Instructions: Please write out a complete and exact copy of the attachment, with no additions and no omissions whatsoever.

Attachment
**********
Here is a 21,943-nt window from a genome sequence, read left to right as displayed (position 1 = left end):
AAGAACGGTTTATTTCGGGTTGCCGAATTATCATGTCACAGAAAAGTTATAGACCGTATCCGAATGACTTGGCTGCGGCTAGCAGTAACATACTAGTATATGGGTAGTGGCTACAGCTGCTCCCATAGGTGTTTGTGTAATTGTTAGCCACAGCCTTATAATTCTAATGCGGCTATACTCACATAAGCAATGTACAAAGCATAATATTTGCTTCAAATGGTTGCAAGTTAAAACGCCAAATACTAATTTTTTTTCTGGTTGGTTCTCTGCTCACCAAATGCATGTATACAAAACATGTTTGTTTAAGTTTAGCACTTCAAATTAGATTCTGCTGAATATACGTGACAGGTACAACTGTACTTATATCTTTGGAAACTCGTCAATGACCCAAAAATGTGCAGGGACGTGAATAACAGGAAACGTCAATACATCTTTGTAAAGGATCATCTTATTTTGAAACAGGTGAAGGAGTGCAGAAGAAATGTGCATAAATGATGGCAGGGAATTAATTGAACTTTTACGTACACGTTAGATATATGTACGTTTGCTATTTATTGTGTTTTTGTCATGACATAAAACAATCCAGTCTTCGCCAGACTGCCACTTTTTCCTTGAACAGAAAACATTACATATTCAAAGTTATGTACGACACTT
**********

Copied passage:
Here is a 21,943-nt window from a genome sequence, read left to right as displayed (position 1 = left end):
AAGAACGGTTTATTTCGGGTTGCCGAATTATCATGTCACAGAAAAGTTATAGACCGTATCCGAATGACTTGGCTGCGGCTAGCAGTAACATACTAGTATATGGGTAGTGGCTACAGCTGCTCCCATAGGTGTTTGTGTAATTGTTAGCCACAGCCTTATAATTCTAATGCGGCTATACTCACATAAGCAATGTACAAAGCATAATATTTGCTTCAAATGGTTGCAAGTTAAAACGCCAAATACTAATTTTTTTTCTGGTTGGTTCTCTGCTCACCAAATGCATGTATACAAAACATGTTTGTTTAAGTTTAGCACTTCAAATTAGATTCTGCTGAATATACGTGACAGGTACAACTGTACTTATATCTTTGGAAACTCGTCAATGACCCAAAAATGTGCAGGGACGTGAATAACAGGAAACGTCAATACATCTTTGTAAAGGATCATCTTATTTTGAAACAGGTGAAGGAGTGCAGAAGAAATGTGCATAAATGATGGCAGGGAATTAATTGAACTTTTACGTACACGTTAGATATATGTACGTTTGCTATTTATTGTGTTTTTGTCATGACATAAAACAATCCAGTCTTCGCCAGACTGCCACTTTTTCCTTGAACAGAAAACATTACATATTCAAAGTTATGTACGACACTT